“There’s a difference between wanting to die and not wanting to live… Wanting to die is an active stance, an offensive play.  It involves planning, consideration. Not wanting to live is a passive play.  And a passive play as opposed to a defensive play.  Even a defensive play is more bold. Not wanting to live is simply a retreat.” – Asha Bendele, The Prisoner’s Wife

The first time I read that book was in 2001 after a childhood sweetheart, who became one of my closest friends, was murdered. It was powerful and life changing.   I had not contemplated suicide. However, the pain was so intense, so hard to digest. I remember it like it was yesterday – days that I didn’t want to live.  I wanted a time out.  I wanted to PAUSE – for real.  I wanted to crawl into a corner and hide from everyone and everything.  I was drowning in insurmountable grief.  Deep down inside I was confident I could swim. I was tired and no longer wanted to tread water to keep afloat. I wanted to stop for a little while, catch my breath and let the wave of pain run over me. Honestly, there may have been a few days when I stopped living, but my heart was beating.

I had a dream about him in December. It was so real. In the dream, I kept telling his mother that I was going to speak to him later. I was insistent.  Almost like the voice of reason in my dream, she kept saying, “Yes, but when is the last time you spoke to him. PSM, when was the last time you actually spoke to him.” And then reality hit me in my dream – hard. He is dead.  I sobbed in my dream with such intensity that I woke myself up.  I was literally weeping in my sleep. And when I awoke, I didn’t stop.  I laid there and cried until I cried myself back to sleep.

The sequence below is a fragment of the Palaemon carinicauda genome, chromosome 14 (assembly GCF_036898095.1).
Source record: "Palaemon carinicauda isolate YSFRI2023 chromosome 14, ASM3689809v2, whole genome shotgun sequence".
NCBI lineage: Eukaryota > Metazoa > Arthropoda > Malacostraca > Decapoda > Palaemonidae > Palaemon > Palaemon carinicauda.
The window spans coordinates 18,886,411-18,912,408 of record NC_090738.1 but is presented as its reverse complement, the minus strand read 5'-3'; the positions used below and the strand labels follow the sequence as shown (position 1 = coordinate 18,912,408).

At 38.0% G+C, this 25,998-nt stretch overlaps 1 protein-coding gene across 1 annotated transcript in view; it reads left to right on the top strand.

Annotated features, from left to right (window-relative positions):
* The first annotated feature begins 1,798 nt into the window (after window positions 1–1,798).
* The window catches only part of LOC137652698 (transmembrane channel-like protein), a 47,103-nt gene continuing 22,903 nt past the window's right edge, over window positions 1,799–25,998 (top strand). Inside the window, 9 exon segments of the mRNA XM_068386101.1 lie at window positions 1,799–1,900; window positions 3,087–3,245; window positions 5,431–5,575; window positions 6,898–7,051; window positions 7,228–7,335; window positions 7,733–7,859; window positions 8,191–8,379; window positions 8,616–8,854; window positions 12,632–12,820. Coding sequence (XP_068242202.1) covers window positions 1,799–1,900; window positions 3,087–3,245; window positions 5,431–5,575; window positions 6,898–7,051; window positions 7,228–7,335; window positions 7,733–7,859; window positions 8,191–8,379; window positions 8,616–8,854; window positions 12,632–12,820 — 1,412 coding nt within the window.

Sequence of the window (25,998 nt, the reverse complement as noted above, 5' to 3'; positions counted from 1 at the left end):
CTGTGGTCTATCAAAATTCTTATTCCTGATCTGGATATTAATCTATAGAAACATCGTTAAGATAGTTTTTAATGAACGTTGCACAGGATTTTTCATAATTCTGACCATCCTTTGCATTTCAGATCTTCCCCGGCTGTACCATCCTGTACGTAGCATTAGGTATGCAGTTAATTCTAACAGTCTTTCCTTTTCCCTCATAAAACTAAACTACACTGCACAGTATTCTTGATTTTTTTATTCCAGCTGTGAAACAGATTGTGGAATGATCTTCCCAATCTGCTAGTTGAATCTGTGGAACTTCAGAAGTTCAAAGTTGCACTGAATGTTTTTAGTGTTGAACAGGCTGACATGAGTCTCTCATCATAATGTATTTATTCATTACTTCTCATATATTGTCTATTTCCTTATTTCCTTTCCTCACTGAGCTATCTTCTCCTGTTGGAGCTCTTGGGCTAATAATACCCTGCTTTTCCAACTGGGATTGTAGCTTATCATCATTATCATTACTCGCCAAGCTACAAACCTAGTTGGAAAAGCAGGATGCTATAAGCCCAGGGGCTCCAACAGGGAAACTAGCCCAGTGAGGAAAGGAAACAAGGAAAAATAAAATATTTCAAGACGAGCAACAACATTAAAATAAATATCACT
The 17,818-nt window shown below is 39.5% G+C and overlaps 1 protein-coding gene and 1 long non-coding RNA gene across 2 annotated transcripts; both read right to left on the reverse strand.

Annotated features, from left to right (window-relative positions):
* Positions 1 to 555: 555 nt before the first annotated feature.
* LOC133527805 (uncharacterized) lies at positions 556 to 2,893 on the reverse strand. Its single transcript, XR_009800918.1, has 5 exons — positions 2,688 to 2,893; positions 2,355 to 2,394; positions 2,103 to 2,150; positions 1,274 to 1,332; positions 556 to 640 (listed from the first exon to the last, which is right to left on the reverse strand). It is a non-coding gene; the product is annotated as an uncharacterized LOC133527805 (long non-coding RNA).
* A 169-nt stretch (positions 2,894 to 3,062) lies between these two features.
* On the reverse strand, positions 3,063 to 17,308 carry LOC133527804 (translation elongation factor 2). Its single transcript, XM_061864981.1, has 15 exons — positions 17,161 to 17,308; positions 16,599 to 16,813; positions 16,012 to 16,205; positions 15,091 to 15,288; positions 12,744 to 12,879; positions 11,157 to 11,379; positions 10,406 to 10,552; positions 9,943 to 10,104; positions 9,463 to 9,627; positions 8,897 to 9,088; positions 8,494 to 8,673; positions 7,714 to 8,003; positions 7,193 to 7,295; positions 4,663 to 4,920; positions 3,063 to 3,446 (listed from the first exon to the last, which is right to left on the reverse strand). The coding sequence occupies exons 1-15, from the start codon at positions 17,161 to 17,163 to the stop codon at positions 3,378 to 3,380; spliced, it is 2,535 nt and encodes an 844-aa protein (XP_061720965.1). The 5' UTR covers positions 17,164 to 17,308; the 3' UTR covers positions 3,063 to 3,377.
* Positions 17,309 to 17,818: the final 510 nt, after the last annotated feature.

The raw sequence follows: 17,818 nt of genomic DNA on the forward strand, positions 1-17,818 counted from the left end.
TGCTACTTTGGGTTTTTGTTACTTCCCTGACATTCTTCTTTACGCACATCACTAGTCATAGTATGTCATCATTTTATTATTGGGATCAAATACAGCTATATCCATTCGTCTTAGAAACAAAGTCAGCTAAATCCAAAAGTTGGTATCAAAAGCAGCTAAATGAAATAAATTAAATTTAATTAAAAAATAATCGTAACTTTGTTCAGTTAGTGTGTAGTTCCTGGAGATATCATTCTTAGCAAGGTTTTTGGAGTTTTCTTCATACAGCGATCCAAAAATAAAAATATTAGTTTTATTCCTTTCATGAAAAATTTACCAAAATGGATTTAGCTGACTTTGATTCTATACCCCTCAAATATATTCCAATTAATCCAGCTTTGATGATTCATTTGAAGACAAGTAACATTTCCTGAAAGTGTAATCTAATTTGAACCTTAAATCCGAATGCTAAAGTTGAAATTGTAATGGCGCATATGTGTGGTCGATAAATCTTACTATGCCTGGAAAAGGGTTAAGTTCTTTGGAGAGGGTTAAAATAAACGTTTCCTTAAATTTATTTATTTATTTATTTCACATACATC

It’s been almost eleven years since he was taken from us.  And I cannot say that it has gotten easier or that the pain subsided.  I just learned to live with it.

My circle of friends recently experienced a loss. A tragic death. A life cut short. Unexpected. And I believe that two of my friends and their families are trying to manage an unmanageable grief.  I won’t be audacious enough to assume their emotions. Days pass with deep thoughts of wanting to comfort them, but my inner voice scares me into thinking I’ll say to much or too little. That’s when I pray for their continued strength, for their peace of mind and for serenity.

With a heavy heart and heavy mind…


XO ~


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